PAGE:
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The student website of Van Nuys High School
Van Nuys, California
The Student News Site of Van Nuys High School

The Mirror

The Student News Site of Van Nuys High School

The Mirror

Teens Who Made History

By Mhar Tenorio

The Mirror Staff


Teenagers Who Changed the World

April 24, 2017

FEATURE: Who says young people can’t be activists or even win a Nobel Prize if they put their minds to it?

Who says you have to be an adult to change the world? These inspiring teenagers defied all odds and made a change.

Louis Braille: Alphabet for the Blind
BORN: Jan. 4, 1809
DIED: Jan. 6, 1852

Thanks to 15-year-old Louis Braille, blind people are able to now read and write.

When he was three, Braille was playing in his father’s harness shop and injured his eyes with an awl, a tool used to make tiny holes in leather. His injured eyes became infected, causing him to become completely blind.

Braille committed himself to learn how to read and write. He attended the National Institute for Blind Youth in Paris under a scholarship. During that time, books for the blind used letters that were engraved onto each page, which made them very thick and difficult to handle.

When soldier Charles Barbier visited Braille’s school, he introduced a system that allowed soldiers to communicate without the use of light or sound. Braille was inspired by this, so he developed a similar system that was more space-efficient and easy to use.

Barbier’s system used 12 embossed dots and dashes to illustrate sound. However, this method proved too complicated for the soldiers, so Barbier pitched the idea to the National Institute for Blind Youth.

Braille thought that the dashes took up too much space, enabling only a few sentences to fit on a page, so he removed the dashes and reduced the number of dots to six.

Since then, the Braille system has been translated for other languages and is widely used around the world.

Barbara Rose Johns: Civil Rights Warrior
BORN: March 6, 1935
DIED: Sept. 25, 1991

African American Barbara Rose Johns attended the overcrowded Moton High School in Farmville, Virginia. The school had poor, inadequate facilities. On April 23, 1951, 16-year-old Johns organized a student strike to address the injustices of segregated schools.

The strike gained the support of the National Association for the Advancement of Colored People (NAACP), which filed a lawsuit against the Prince Edward County Board of Education that later became part of Brown v Board of Education, the Supreme Court ruling that ended school segregation as unconstitutional.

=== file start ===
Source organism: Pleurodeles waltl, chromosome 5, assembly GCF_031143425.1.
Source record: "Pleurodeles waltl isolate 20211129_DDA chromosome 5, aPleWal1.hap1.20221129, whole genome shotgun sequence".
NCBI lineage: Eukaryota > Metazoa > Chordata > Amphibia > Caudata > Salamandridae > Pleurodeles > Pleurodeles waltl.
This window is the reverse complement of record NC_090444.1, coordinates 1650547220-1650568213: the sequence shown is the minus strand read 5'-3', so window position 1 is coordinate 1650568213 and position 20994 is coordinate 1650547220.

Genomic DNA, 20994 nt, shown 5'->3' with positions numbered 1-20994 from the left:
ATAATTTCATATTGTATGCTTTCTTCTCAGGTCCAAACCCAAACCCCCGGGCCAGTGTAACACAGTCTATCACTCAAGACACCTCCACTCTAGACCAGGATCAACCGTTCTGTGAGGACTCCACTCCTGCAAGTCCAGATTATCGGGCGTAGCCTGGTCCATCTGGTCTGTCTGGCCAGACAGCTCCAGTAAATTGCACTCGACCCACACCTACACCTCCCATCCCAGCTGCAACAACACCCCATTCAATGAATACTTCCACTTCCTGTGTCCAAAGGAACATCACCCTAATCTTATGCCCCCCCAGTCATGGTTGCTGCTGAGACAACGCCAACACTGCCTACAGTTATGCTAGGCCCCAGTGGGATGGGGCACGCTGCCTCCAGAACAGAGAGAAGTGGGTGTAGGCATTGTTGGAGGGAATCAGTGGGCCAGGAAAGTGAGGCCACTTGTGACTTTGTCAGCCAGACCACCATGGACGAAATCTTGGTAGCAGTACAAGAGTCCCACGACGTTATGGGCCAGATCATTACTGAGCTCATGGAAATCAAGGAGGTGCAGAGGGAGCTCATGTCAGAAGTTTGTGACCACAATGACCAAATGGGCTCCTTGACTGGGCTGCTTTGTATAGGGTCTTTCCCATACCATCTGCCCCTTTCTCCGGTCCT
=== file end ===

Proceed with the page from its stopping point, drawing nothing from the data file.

Claudette Colvin: Taking a Stand by Staying Seated
BORN: Sept. 5, 1939

Civil rights activist, Claudette Colvin, was inspired to take a stand against the oppression African-Americans received.

At that time, a person of color was forced to give up his/her seat when a white person entered and the bus was full.

On March 2, 1955, 15-year-old Colvin refused to give up her seat to a white boy, stating it was her constitutional right to remain seated.

She was arrested due to the segregation laws. Along with four others, she became a plaintiff for the Browder v Gayle case. It terminated the segregation within public transportation since it contradicted the Fourteenth Amendment of the constitution.

Nine months prior to the action of the famous Rosa Parks, her bravery nonetheless helped move forward the civil rights movement.

Simone Biles
BORN: March 14, 1997

Setting a record as the most decorated American gymnast, 19-year-old gymnast Simone Biles earned 14 World Artistic Gymnastics Championships medals and five medals in the Rio 2016 Olympics for vault, floor exercise, balance beam, and as an all-around gymnast.

Biles is the first African American ever to win gold in an all-around gymnastics competition and is currently on a record-breaking winning streak for three consecutive years in the World Championships.

Her grandfather and his second wife adopted Biles and her sister, Adria, because their mother had a drug and alcohol problem. Inspired by a daycare field trip to a gymnastics center when she was six years old, she then worked her way up in gymnastics, winning awards and breaking records.

Biles will be a contestant on the upcoming 24th season of “Dancing with the Stars,” and was committed to compete for the UCLA gymnastics team, but then signed with a sports agency, Octagon, officiating her legacy.

Malala Yousafzai
BORN: July 12, 1997

The youngest person ever to receive a Nobel Peace Prize, Malala Yousafzai followed in her father’s footsteps to become an education activist.

In 2008, as the Taliban continued to attack girls’ schools in Pakistan’s Swat District, she gave a speech that was broadcast on TV and covered by newspapers in the region. In her speech she accused the Taliban of taking away her right to an education.

As a seventh grader, Yousafzai started writing about women’s education rights for BBC Urdu using a pseudonym. In 2011, she was nominated for the International Children’s Peace Prize and was awarded Pakistan’s National Youth Peace Prize.

Her rising activism led to death threats from Taliban supporters. On Oct. 9, 2012, she was shot and left in critical condition.

After recovering, she garnered the sympathy and support of the world, and established the Malala Fund, a nonprofit organization to raise awareness about girls’ education issues.

In 2014, the 17-year-old was awarded the Nobel Peace Prize along with over $500,000. She used the money to build a secondary school for girls in Pakistan. On her 18th birthday, she began building a school for Syrian refugees in Lebanon.



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